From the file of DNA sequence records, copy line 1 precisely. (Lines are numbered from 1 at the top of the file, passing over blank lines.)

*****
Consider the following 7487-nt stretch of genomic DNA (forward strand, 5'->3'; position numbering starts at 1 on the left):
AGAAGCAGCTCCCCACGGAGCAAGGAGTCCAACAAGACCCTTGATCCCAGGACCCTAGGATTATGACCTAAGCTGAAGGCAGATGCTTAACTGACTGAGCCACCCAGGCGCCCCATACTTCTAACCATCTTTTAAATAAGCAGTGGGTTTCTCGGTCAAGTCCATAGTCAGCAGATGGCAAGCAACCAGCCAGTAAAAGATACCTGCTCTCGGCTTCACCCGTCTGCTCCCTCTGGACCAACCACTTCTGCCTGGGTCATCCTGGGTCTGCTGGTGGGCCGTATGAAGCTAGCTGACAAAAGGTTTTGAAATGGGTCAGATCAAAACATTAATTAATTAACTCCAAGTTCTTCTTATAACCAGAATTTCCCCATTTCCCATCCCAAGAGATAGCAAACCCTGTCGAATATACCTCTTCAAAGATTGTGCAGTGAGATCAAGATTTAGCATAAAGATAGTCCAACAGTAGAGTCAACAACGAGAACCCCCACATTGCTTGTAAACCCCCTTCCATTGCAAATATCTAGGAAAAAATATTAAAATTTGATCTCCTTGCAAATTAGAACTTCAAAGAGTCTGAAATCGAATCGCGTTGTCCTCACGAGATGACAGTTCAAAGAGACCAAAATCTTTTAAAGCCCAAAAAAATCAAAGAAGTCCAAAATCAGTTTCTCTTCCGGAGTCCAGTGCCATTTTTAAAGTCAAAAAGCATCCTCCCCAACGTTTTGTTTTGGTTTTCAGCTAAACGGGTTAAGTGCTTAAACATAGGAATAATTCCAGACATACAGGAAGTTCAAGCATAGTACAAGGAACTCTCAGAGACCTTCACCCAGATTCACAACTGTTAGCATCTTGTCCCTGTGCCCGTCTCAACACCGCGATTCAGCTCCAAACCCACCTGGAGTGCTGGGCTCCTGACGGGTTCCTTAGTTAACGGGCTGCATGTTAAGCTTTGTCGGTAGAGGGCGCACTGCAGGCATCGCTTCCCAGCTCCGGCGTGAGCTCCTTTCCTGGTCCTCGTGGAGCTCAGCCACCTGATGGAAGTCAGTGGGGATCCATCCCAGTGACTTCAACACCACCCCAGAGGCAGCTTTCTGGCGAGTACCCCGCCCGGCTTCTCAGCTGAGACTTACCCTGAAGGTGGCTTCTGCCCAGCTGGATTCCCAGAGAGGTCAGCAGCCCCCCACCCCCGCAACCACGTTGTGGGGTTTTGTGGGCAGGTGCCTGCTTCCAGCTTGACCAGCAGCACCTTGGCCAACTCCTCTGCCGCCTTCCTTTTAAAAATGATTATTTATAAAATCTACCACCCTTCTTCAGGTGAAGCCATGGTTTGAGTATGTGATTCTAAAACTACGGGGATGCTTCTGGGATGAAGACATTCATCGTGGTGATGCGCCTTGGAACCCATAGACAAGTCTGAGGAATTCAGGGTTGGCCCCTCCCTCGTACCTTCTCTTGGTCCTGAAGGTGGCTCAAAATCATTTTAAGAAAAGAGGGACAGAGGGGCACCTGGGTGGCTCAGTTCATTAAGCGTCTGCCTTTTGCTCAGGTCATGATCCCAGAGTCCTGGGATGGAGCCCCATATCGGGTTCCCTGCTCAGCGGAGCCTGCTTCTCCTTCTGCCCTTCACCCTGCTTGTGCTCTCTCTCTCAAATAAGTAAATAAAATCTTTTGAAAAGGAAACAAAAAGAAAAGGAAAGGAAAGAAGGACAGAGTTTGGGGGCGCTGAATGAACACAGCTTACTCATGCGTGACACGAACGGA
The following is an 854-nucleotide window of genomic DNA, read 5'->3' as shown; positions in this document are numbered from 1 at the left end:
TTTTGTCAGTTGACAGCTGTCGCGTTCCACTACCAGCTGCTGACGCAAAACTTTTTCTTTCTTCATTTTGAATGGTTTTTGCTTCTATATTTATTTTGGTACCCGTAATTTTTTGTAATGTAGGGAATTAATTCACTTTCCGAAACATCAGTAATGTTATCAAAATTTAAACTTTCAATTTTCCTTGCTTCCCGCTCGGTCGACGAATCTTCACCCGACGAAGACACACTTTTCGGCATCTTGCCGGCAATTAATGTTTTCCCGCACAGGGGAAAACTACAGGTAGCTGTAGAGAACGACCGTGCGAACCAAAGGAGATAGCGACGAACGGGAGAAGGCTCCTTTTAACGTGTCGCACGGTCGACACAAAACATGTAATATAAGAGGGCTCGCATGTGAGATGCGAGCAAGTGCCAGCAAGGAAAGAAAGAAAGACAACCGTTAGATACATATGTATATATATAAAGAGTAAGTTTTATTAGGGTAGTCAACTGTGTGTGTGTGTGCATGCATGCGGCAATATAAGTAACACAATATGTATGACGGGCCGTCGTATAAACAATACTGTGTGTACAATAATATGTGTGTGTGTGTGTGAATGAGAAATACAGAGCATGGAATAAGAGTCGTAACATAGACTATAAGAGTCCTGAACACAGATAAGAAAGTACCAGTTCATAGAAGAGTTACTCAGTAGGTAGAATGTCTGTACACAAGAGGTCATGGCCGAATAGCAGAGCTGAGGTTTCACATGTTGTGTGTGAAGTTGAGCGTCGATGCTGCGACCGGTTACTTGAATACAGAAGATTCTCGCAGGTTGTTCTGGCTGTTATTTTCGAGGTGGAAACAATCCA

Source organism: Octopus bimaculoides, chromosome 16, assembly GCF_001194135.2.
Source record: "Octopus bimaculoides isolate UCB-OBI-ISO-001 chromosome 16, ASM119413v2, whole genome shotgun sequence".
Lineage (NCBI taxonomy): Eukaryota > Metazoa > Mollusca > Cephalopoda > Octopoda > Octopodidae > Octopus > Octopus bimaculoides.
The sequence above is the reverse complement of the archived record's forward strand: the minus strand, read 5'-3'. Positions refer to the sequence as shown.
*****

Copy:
Consider the following 7487-nt stretch of genomic DNA (forward strand, 5'->3'; position numbering starts at 1 on the left):